How much Medicare claims dropped at start of pandemic


Most U.S. health systems saw a reduction in elective procedures in the spring of 2020, which resulted in significant reductions in Medicare claims, according to a study from healthcare business consulting firm Avalere.  

For the analysis, published Feb. 9, Avalere examined Medicare fee-for-service claim volumes for hospital inpatient, outpatient and physician services during the first six months of 2020 compared to the same period in 2019.

In April 2020, the researchers recorded a 51 percent decrease in outpatient claims. Professional claims were down 42 percent in the same month. They also found a larger decrease in claims for people who weren't eligible for both Medicare and Medicaid than those who were. Dual-eligible beneficiaries had 28 fewer claims in April 2020 than the year before. Meanwhile, the number of claims per nondual eligible Medicare beneficiaries was down 48 percent in April 2020.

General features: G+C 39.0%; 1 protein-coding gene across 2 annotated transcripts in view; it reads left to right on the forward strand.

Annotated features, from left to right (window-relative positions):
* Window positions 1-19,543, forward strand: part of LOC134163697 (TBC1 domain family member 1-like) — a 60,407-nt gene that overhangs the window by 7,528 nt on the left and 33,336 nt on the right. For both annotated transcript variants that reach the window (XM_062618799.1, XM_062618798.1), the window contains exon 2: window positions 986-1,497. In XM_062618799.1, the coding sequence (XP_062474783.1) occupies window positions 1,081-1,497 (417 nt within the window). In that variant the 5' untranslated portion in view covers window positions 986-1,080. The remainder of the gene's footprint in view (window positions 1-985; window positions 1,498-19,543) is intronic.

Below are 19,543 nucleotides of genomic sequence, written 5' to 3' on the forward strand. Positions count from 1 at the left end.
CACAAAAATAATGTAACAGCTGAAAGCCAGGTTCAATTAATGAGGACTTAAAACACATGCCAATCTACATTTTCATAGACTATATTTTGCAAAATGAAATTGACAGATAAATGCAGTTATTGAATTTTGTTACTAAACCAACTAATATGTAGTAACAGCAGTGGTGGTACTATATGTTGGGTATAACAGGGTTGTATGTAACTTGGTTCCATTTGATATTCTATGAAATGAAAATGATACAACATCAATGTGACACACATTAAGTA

"The impact of delayed or avoided care on the health status of Medicare beneficiaries will need to be examined over the following months and years as there could be lasting effects even as the pandemic recedes," Avalere said. "In addition, decrease in service utilization could indicate that people missed out on preventive care and postponed care they may have needed to receive, which contributes to compounding concerns in management of chronic and acute care leading to pent up demand in future months in addition to potential healthcare costs associated with gaps in care."

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